Is Exeter growing too fast?

By Reggie Ellis

If you needed any evidence that many Exeter residents are concerned with the city's recent growth and proposed future growth, the April 12 Exeter City Council meeting served as proof.

Two residents coincidentally chose the same meeting to voice their concerns to the council during what is normally a very quiet public comment period - and one of them brought a petition with 150 signatures of other residents who share those concerns.

"I work on what used to be a plum orchard and alfalfa field and I live on what used to be an orange orchard," said Stan Dillon, a third-grade teacher at Rocky Hill Elementary School and Exeter native, in an interview after the meeting. "I have never spoken to the council before but I think it is the city government's responsibility [to act] if we are going to keep our small town charm."

Last year was a record year for building permits in Exeter. The city processed 108 residential building permits in 2004, a 41% increase from the previous year, or a population increase of about 250 people. That's almost triple the number of residential building permits processed just two years ago.

City Planner Greg Collins said the 2.5% growth in 2003 is well within the 2.9% growth rate spelled out in the city's 20-year General Plan approved by the city council in 2003. Other Valley cities have far exceeded Exeter percentage growth. In 2003 Farmersville grew 5.1%, Fowler 5.5%, Kerman 6%, Kingsburg 5.7%, Selma 5.8%.

"We are growing gracefully, especially for the Valley," Collins said. "We have quality and well designed growth that will serve as a model to other communities."

But with a growing population comes increased traffic. According to the Exeter Police Department the number of traffic accidents has steadily increased the last six years. Non-injury, injury and fatal accidents were all up from 2003 (see other story). Many of the non-injury accidents were fender-benders involving cars coming in and out of the Redwood Plaza shopping center on Visalia Road as traffic to and from Visalia increases.

"It's not all bad," Dillon said. "What the chamber and mural team did to revive the downtown was a real plus for the city and probably saved the city. On the other hand, all of our success has attracted affluent residents which attracts crime."

Crime did not change much from two years ago to last year, but 2003 had one of the highest crime rates in the last seven years. Burglaries are at a four-year high and thefts are at a six-year high.

Dillon said growing up he remembers when there was only one stop sign on Pine Street in downtown. Now there are stop signs at every intersection. "Pretty soon it will be like Monterey where all of the downtown streets are one-way and you won't be able to park along the curb anywhere."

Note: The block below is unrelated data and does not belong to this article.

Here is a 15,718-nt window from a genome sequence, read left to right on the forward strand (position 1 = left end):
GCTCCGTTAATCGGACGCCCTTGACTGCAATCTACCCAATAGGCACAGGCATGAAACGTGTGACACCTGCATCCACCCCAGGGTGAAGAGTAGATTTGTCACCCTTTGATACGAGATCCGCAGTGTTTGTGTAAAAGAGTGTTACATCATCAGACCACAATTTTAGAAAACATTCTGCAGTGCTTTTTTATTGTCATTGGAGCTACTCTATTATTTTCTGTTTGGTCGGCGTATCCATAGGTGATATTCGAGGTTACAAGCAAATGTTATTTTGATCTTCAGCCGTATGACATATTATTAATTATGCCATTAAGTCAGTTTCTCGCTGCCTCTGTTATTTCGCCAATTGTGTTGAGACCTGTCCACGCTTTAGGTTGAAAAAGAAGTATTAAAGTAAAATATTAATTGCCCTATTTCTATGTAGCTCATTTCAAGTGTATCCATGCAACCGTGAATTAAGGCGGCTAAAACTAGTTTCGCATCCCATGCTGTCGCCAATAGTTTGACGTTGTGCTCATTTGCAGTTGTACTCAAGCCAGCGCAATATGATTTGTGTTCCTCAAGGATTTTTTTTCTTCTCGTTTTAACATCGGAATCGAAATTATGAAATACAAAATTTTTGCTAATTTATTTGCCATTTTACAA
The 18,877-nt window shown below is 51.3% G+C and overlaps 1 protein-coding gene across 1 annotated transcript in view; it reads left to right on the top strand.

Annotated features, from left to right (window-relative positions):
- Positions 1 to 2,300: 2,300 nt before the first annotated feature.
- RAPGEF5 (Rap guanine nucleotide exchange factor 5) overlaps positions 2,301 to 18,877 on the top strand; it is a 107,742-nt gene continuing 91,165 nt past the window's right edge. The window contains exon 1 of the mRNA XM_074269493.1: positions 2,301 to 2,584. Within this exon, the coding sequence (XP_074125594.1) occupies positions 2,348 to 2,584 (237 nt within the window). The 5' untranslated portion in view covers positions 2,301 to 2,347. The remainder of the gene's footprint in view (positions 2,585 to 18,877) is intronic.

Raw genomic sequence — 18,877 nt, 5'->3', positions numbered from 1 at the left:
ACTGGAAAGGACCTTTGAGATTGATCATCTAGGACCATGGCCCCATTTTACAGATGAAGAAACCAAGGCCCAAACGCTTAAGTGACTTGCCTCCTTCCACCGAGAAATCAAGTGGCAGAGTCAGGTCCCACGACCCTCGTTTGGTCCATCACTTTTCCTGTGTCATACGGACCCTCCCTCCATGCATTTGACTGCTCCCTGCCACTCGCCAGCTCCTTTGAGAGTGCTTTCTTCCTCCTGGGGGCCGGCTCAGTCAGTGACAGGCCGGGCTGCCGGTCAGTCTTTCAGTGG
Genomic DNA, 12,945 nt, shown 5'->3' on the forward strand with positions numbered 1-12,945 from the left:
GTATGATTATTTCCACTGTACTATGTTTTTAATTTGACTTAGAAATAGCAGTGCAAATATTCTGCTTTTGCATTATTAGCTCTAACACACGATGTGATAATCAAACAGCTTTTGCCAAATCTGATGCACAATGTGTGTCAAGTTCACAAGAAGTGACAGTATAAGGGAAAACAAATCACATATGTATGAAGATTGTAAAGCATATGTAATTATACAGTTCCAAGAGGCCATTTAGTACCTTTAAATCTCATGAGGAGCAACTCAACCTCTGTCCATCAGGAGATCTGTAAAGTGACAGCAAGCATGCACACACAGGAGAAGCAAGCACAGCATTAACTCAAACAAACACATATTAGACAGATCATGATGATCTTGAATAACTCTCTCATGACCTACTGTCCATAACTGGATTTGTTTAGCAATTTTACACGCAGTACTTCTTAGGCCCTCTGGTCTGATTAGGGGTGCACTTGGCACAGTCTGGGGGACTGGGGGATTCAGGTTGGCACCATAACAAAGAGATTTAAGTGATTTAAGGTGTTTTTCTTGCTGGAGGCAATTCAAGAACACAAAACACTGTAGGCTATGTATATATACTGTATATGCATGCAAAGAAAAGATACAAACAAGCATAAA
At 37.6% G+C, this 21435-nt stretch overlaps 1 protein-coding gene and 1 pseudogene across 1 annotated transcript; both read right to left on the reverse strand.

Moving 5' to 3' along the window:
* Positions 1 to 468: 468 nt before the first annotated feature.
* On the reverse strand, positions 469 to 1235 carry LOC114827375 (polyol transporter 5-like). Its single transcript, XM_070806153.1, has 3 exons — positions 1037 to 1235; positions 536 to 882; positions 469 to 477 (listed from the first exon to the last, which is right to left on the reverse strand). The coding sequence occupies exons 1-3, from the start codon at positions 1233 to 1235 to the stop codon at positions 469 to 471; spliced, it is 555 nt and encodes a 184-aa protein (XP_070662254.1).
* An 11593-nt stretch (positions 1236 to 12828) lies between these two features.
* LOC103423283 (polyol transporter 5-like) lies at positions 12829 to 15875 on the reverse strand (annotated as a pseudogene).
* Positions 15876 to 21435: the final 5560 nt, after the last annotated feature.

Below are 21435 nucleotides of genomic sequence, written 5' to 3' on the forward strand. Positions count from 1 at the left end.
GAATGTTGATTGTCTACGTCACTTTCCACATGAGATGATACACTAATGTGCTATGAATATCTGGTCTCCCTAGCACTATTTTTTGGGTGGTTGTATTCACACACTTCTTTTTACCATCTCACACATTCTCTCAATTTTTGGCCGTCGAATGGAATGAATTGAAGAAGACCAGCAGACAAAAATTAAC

Oren Hartley, also an Exeter native, told the council he had already secured 150 signatures on a petition against developing 320 acres on the southwest part of town.

"Only 10 of the people I asked did not want to sign the petition," said, who lives next to the proposed development block. "And of those 10 only three were in favor of expansion. Even if this were going in on the other side of town I would still be against it."

Known as the South West Specific Plan, the area - located between Visalia Road and Glaze Avenue to the north and south and Belmont Road and Elberta Avenue to the east and west - will be developed in the next 10-20 years. An oversight committee has been meeting since last November to set strict guidelines for design and development and will be submitting the plan to the Exeter Planning Commission in June. The plan already includes a retail plaza, a new school site, four neighborhood parks and a walking trail.

Hartley said the development may say 10-20 years, but at the current rate of development, it may be build-out in five.

"I've never wanted to live anywhere but Exeter and I don't want to leave here to find another Exeter," Hartley said. "Even if it's another 200 people it all affects us one way or another. You already have to park a block away to attend Fall Festival. When it is it going to be too many people to fit in city park. That will change the atmosphere from friendly to violent. When is enough, enough."

Collins said it has been the council's direction to limit growth and Exeter uses several strategies unique to the Valley that have done a good job of it. In addition to the Southwest Specific Plan Committee, which no other city has used a combination of city officials, business leaders and residents, Exeter also has a 10-year annexation line that prevents developers from pressing the city beyond its planned growth.

"We will do what we can to infill and redevelop existing property to prevent sprawl," Collins said, citing the Cody Motel, which was converted to senior apartments at the corner of Palm and G streets, and Maple Place, a unique plan for single-family homes currently under construction in a former blighted area at Maple and H streets. "We really have a handle on how and where growth will take place and what it will look like."

To avoid stretching city services, Collins said the council has also approved increasing the city's development impact fees which developers pay when they submit building permits. Those fees pay for improved crosswalks, signal lights, building new parks and bike paths and adequate parking.

"These are just observations," Dillon said. "It don't think it is anyone's fault and I will never turn on Exeter. But I don't think we should do a whole lot more [in growth]."

Collins said even it the council decided on a no growth policy, there is always natural growth, or more people being born than have died.

"If we shut down building permits today we would still grow 1% a year," Collins said.

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